Doug Bandow, a senior fellow at the Cato Institute and a former special assistant to President Ronald Reagan, says President Trump should tell Poland and other European nations to provide for their own defense, rather than come calling on the U.S. to fight their battles for them. Bandow writes at The American Conservative (abridged):
Before taking office Trump seemed to understand that European free-riding was counterproductive. What about now?
For years American officials have variously demanded, urged, and begged European governments to increase military outlays. For years the Europeans have instead reduced their spending, manpower, and procurement. There has been a slight uptick in their defense efforts under President Donald Trump, but most NATO members, including large and important nations such as Germany, Italy, and Spain, aren’t coming close to meeting the official standard of spending 2 percent of their GDPs on defense.
Now Poland, which fell just short of that level last year, is requesting that Washington establish a permanent base and garrison. Warsaw says it will kick in a couple billion dollars, while Washington can pick up the change on its way to confronting nuclear-armed Russia in a crisis.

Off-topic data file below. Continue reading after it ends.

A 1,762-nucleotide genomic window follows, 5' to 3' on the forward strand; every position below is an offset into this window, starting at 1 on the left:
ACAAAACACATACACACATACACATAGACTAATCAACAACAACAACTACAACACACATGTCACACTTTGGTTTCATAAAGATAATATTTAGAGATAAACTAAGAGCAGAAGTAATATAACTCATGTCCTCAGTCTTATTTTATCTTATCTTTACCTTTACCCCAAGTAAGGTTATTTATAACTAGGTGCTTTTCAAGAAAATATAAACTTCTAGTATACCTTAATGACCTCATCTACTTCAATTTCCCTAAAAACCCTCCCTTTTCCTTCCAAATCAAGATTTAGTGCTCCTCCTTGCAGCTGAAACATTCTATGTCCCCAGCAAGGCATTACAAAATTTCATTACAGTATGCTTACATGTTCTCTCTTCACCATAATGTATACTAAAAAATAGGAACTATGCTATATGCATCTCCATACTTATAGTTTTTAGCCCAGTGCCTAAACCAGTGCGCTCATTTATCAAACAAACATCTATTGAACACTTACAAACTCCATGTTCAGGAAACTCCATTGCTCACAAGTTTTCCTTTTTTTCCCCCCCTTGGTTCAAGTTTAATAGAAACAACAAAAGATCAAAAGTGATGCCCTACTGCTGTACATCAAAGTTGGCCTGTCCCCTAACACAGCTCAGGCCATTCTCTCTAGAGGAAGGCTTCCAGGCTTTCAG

But instead of sticking America with yet another tab, it would make more sense for Poland to send its bill to Berlin.
What does Europe need for its defense? Inadequate resources is not a problem. The continent enjoys about 12 times the economic strength of Russia. Italy’s GDP alone is larger than that of Russia. Moreover, the Europeans have more than three times Russia’s population.
Yet none of the nations worried in principle about Russian aggression act worried about it in practice. Bulgaria, Estonia, Lithuania, Latvia, Poland, and Romania respectively devote 1.53, 1.73, 1.75, 1.80, 1.99, and 2.08 percent of their GDPs to their militaries. That compares to America’s 3.57 percent.
Before taking office, the president seemed to understand that America’s defense of Europe was counterproductive. But he surrounded himself with officials determined to increase U.S. military entanglements. And the Polish government is lobbying hard. Opined Polish defense minister Mariusz Blaszczak: “The decisions on this matter are moving in a good direction,” by which he meant bad for the American people.
The president should tell Warsaw no. If Poland doesn’t want to raise more of its own soldiers, then it should hire a few Hessians from its German neighbor.
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